How does one replenish themselves and others? A common definition of the word replenish is “to make full again.” This is often used in terms of supplying what is lacking, used up, etc. I have heard the message that one should stay hydrated. To hydrate is to replenish oneself. That is physical replenishment, and it’s important…but mental and emotional replenishment are also important.
Much of my current work is focused on helping organizations create cultures of replenishment. I reference the work of the late Stephen Covey. In The 7 Habits of Highly Effective People, he talks about the emotional bank account. As with a bank account, there are deposits and withdrawals in our relationships, both at work and in our personal life. Not all withdrawals are negative. Some can be used for good purposes. However, it is best to make sure there are more deposits than withdrawals.
My experience is that in most organizations, it is common to have more withdrawals than deposits. If a customer says they would like to talk with you, is your first thought, Here comes a compliment? If an employee wants time with you, is your first thought, They want to express appreciation for my leadership? If you’re an elected official and a constituent connects with you, is it most likely to express gratitude? In all three cases, the answer is probably no. It’s not that positive interactions do not take place; it’s that they take place less often than negative ones.
Because we may not receive the number of deposits we need to create a healthy emotional bank account, it is important to replenish ourselves. One method that seems to work is creating a daily gratitude list. Another is to surround yourself with people who help you to stay grateful.
At work, you might start each meeting by sharing something you are grateful for. Have all the others do the same. Another way to replenish is to take time individually or in a group to share why you chose the role you are in. This brings people back to their why. Then move to asking, “Why do you work here?” Having facilitated hundreds of these sessions, the comments I hear are so heartwarming: When my father was sick, my coworkers helped me hold it together. When I went through a divorce, my coworkers were my support system. My coworkers threw a baby shower for me. My coworkers are like family. People leave such sessions feeling reconnected to why they are doing what they are doing and far more appreciative of where they work.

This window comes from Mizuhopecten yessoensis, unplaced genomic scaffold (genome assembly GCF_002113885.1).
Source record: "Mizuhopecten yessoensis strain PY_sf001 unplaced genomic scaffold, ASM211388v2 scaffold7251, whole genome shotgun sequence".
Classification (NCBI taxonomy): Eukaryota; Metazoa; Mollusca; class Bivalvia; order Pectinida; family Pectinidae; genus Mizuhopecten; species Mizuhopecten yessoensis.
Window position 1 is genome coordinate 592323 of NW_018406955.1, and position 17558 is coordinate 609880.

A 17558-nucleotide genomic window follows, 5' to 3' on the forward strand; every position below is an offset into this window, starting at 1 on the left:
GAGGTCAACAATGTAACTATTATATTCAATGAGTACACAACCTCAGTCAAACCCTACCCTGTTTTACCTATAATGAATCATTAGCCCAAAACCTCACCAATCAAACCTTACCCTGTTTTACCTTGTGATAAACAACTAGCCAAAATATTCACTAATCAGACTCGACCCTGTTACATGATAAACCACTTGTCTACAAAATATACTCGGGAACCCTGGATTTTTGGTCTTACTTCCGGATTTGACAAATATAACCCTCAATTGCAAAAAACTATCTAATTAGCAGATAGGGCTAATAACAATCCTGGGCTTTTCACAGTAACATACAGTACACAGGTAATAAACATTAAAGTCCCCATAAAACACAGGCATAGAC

A few tips:
- Start each day by listing what you are grateful for. If you feel moved to do so, create a group that does this each day.
- Find ways to infuse gratitude into meetings. Have each person share something they are grateful for. Take time to share why you do what you do, and why you choose to work where you do.
- Don’t wait for people to come to you with positive feedback. Go to them. When I was president of a hospital and an area got a new piece of equipment, I would not wait for staff to contact me. I would go to them and ask how the new equipment was working out. Ninety-nine percent of the time, the feedback was positive. I would then add, “I’m so happy the board approved the purchase.” It is a way to generate lots of wins.
- Share your own story. It makes a difference. Recently I was fortunate to spend the day with Methodist Hospitals in Northwest Indiana. At the end of the day, CEO Matt Doyle made an emotional speech. He covered how proud he is of the team and the work they do to serve all, and how healthcare has been part of him forever as he is the son of a nurse. He then said he is so grateful he gets to work with this team and do such worthwhile work. The group appreciated his words.
Thank you for taking the time to read this column, comment on it on social media, recommend it to others, and make it part of your life. I am grateful I get to do this.